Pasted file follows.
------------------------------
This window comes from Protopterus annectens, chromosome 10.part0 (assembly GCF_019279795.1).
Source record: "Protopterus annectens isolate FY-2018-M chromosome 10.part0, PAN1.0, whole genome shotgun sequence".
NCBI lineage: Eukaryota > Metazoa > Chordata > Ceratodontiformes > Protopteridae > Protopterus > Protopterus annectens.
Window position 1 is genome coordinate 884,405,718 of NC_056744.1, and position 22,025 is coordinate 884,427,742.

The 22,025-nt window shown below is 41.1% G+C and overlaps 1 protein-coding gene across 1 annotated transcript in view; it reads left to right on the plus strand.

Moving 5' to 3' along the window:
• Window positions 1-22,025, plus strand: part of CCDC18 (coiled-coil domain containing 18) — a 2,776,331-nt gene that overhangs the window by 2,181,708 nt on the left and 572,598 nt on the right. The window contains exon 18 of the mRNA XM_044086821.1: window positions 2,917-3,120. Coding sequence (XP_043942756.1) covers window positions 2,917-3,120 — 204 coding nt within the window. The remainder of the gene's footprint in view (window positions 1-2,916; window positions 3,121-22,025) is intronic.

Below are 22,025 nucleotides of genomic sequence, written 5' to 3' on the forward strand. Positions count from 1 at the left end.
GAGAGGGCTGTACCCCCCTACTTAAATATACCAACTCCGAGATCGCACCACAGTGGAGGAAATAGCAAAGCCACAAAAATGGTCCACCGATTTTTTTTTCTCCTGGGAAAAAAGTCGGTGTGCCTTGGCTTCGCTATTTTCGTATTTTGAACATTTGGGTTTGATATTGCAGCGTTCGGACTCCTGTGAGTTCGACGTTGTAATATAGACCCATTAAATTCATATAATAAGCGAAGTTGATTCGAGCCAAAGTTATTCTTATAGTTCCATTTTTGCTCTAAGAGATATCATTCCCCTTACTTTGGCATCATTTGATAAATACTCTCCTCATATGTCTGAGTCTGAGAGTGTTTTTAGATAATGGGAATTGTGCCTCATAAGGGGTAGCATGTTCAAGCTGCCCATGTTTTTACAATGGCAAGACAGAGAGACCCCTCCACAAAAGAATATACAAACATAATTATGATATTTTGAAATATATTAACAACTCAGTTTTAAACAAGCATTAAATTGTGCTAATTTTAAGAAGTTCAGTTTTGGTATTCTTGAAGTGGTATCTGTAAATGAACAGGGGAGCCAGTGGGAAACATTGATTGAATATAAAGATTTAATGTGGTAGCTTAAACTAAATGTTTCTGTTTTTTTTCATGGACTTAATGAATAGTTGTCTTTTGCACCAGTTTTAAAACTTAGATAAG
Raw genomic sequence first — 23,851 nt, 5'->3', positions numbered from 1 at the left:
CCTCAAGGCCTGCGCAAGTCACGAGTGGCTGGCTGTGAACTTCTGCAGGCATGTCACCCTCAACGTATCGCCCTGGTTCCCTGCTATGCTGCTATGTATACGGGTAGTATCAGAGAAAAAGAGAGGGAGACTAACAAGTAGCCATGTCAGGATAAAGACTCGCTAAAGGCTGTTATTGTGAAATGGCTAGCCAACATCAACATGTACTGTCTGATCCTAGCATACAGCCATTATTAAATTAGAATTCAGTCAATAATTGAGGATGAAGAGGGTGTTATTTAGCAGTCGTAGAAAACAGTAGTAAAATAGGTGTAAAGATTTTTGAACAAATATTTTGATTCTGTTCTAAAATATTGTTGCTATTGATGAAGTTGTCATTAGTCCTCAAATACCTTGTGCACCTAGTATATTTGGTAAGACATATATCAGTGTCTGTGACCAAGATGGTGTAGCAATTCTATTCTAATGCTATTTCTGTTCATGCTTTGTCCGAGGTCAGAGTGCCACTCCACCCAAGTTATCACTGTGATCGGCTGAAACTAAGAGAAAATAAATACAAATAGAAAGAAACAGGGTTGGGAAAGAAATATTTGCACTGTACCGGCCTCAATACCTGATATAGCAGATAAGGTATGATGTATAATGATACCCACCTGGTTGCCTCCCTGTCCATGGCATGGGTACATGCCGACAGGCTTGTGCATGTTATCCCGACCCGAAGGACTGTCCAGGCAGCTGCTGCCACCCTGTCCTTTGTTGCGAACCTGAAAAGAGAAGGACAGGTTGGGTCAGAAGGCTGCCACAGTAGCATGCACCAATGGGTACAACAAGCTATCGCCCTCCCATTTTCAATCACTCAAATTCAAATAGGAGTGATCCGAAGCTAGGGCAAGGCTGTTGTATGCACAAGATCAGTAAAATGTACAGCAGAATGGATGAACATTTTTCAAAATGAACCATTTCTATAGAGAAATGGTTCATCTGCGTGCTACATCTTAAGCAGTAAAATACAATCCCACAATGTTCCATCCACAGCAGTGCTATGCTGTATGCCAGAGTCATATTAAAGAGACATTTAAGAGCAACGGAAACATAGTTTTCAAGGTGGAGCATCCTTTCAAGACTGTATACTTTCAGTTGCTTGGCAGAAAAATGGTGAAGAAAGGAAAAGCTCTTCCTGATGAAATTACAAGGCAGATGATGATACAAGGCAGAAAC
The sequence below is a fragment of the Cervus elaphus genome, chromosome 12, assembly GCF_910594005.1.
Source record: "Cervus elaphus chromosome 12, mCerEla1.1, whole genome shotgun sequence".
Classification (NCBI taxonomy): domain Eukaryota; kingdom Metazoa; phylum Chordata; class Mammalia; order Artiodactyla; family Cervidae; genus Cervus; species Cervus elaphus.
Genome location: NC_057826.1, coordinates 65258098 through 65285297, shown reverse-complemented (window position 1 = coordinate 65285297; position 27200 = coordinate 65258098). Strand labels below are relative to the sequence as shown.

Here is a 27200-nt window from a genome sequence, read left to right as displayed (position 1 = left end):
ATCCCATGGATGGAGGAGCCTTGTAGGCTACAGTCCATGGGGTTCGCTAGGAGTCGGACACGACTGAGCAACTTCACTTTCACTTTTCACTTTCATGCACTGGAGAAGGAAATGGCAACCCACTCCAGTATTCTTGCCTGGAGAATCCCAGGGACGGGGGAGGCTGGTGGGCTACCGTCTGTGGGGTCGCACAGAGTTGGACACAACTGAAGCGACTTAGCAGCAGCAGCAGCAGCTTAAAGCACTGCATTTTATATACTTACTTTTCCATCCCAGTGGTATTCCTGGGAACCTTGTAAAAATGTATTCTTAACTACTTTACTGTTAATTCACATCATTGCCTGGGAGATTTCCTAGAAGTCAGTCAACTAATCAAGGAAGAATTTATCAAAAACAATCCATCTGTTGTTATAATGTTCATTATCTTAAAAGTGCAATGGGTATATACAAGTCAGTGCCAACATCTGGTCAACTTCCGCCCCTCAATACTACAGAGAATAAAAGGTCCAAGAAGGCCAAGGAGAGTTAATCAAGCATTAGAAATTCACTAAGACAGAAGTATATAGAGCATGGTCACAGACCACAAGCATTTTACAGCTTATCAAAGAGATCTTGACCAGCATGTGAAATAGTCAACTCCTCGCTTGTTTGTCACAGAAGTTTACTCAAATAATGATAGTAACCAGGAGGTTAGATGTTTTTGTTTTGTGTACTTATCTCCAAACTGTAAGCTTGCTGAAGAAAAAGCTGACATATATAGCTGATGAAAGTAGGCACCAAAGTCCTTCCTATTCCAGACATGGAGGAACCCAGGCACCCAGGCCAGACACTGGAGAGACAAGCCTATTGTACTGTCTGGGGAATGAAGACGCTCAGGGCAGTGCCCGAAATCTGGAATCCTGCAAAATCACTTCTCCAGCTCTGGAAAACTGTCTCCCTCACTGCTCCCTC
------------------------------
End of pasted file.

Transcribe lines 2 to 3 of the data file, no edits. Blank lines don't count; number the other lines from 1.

Source record: "Protopterus annectens isolate FY-2018-M chromosome 10.part0, PAN1.0, whole genome shotgun sequence".
NCBI lineage: Eukaryota > Metazoa > Chordata > Ceratodontiformes > Protopteridae > Protopterus > Protopterus annectens.